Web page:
I finished my first radio appearance a few minutes ago and thought the show went very well. Kevin Buckel was kind enough to call in explaining his public records lawsuit against the Commish as we covered a variety of insurance related topics from appraisal to the actual cost to insure a home here in the GO Zone. Now here is a months plus worth of insurance news with more to come. (H/t to Editilla and Alan Lange)

First up we have a trio of somewhat conflicting articles out of the Louisiana insurance market, which the Wall Street Journal editorial board held up as a stellar example of a well working state insurance market, while not mentioning Louisiana has some of the highest homeowner insurance rates in the country. I’ll start with the “good” news that Louisiana Citizens rates are dropping in Orleans Parish per the Times Picayune which cites “increased competition” as the reason:

As of May 1, homeowners policies in Orleans Parish will reflect a 9 percent decrease. The stripped down “dwelling” policies, which don’t include liability coverage, dropped 22 percent, said John Wortman, chief executive of the state-sponsored insurer of last resort.

“This is because the market rates have gone down and we follow the market place,” Wortman said.

Statewide, however, the average rate climbed 7 percent and homeowners rates also rose in St. Tammany and Jefferson parishes as well.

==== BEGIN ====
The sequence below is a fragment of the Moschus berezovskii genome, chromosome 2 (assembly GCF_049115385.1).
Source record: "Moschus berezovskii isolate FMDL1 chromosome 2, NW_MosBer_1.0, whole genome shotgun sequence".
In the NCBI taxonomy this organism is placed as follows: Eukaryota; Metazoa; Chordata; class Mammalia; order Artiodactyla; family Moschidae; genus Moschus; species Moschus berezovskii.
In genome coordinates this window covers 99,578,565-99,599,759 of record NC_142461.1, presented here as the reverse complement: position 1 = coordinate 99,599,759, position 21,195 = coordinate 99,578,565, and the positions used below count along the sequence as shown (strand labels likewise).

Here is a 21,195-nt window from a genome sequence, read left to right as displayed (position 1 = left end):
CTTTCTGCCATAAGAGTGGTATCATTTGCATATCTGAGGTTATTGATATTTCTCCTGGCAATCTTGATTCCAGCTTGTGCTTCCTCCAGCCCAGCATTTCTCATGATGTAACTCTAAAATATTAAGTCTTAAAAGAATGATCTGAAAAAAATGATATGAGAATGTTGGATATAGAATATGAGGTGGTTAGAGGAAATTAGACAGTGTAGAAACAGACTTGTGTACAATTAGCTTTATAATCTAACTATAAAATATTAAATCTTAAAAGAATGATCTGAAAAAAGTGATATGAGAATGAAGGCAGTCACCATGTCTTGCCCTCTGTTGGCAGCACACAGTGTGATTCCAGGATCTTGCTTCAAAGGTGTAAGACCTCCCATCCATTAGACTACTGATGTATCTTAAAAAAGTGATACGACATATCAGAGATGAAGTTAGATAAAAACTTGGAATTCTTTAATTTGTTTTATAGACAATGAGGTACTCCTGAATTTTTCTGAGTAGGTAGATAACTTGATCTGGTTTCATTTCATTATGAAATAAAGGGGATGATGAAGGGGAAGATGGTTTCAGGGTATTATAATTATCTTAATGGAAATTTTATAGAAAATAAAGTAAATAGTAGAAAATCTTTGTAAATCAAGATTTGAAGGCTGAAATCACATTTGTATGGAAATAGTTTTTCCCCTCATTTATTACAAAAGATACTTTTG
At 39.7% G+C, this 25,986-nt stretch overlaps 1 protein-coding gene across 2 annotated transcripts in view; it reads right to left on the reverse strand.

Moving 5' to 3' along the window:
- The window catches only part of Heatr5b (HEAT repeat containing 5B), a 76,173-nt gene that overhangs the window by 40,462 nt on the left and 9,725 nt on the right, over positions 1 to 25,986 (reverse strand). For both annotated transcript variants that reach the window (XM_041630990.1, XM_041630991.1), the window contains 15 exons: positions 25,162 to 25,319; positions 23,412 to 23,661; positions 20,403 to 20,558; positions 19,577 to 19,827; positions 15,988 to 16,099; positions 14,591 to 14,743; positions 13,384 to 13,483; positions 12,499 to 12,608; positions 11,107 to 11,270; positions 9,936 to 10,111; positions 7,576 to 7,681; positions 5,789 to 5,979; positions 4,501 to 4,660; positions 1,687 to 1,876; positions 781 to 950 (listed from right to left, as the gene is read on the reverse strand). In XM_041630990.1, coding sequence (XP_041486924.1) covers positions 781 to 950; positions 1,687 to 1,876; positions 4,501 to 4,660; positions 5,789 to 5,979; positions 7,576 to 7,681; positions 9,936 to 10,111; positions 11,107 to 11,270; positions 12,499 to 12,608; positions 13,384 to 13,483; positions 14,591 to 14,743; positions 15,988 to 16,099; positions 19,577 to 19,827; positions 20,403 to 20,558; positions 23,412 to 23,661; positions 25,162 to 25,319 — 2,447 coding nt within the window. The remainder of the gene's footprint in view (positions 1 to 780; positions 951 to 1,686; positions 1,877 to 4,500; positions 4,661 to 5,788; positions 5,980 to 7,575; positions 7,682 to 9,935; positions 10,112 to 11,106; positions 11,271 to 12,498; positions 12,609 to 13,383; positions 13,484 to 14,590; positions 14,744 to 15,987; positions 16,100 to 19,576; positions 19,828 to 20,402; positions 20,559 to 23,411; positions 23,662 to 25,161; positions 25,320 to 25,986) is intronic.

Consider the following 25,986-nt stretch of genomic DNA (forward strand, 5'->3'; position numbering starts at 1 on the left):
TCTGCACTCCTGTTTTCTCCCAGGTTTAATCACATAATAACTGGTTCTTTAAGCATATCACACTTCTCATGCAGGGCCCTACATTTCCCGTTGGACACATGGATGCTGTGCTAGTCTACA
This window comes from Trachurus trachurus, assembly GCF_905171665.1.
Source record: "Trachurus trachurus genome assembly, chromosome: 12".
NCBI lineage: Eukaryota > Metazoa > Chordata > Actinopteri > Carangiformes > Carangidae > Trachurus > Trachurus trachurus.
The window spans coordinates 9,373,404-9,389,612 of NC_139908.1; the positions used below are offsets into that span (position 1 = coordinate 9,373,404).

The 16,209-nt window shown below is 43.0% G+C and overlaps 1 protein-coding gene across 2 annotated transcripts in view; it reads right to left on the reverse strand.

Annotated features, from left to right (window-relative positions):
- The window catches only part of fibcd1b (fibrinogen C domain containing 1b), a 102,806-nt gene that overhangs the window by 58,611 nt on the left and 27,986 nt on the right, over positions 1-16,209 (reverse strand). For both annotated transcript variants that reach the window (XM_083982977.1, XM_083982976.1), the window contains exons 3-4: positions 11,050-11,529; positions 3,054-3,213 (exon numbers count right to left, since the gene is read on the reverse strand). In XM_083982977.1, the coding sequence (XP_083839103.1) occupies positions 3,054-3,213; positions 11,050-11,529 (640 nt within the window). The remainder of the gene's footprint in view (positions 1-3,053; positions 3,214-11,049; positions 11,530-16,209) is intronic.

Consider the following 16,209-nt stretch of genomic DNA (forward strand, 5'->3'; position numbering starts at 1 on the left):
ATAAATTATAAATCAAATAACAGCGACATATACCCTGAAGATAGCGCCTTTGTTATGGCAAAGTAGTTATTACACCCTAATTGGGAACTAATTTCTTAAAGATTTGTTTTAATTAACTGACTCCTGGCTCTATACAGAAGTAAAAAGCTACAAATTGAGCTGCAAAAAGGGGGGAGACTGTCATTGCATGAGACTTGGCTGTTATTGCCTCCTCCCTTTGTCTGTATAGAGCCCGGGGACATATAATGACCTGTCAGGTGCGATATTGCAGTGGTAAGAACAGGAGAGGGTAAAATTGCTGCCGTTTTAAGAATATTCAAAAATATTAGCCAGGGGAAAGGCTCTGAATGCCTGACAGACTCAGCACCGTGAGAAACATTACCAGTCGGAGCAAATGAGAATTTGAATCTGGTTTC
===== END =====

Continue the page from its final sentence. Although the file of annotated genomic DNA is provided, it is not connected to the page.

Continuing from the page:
By law, Citizens must set its prices to match that of the most expensive insurer in each parish. Continue reading “Slabbed Daily Weekend Edition: June 6/7. Catching up on insurance news.”

SLABBED Daily – April 4

Please note It’s all just a game to State Farm has been edited.  Hopefully, that means I’ve corrected garble and grammar.

A story in today’s Washington Post provides the context for those errors and others that may come as I devote time off-blog to some much needed work around the house – Study finds paint isle at Lowe’s best place to have complete meltdown.

According to a study published Monday in the Journal Of Mental Health, the paint department inside a Lowe’s Home Improvement Warehouse has surpassed the shelving section of Ikea as the location most conducive to having a total psychological breakdown.

The study, which observed a cross-section of 750 average, mentally sound Americans as they shopped at a variety of retail outlets, found that the singularly chaotic qualities of a Lowe’s paint aisle, combined with its overwhelming number of product choices, make it the ideal place to completely fall apart.

“Even the most well-adjusted individual can be reduced to a feeble, trembling shell of his or her former self after a half hour of paint shopping at Lowe’s,” said Dr. Olivia Kang, a behavioral psychologist at the University of Texas and lead author of the study. “The pressure to make a decision between two seemingly identical shades of beige, the glaring fluorescent lights, the frantic patrons on all sides—it’s too much for the human psyche to process.”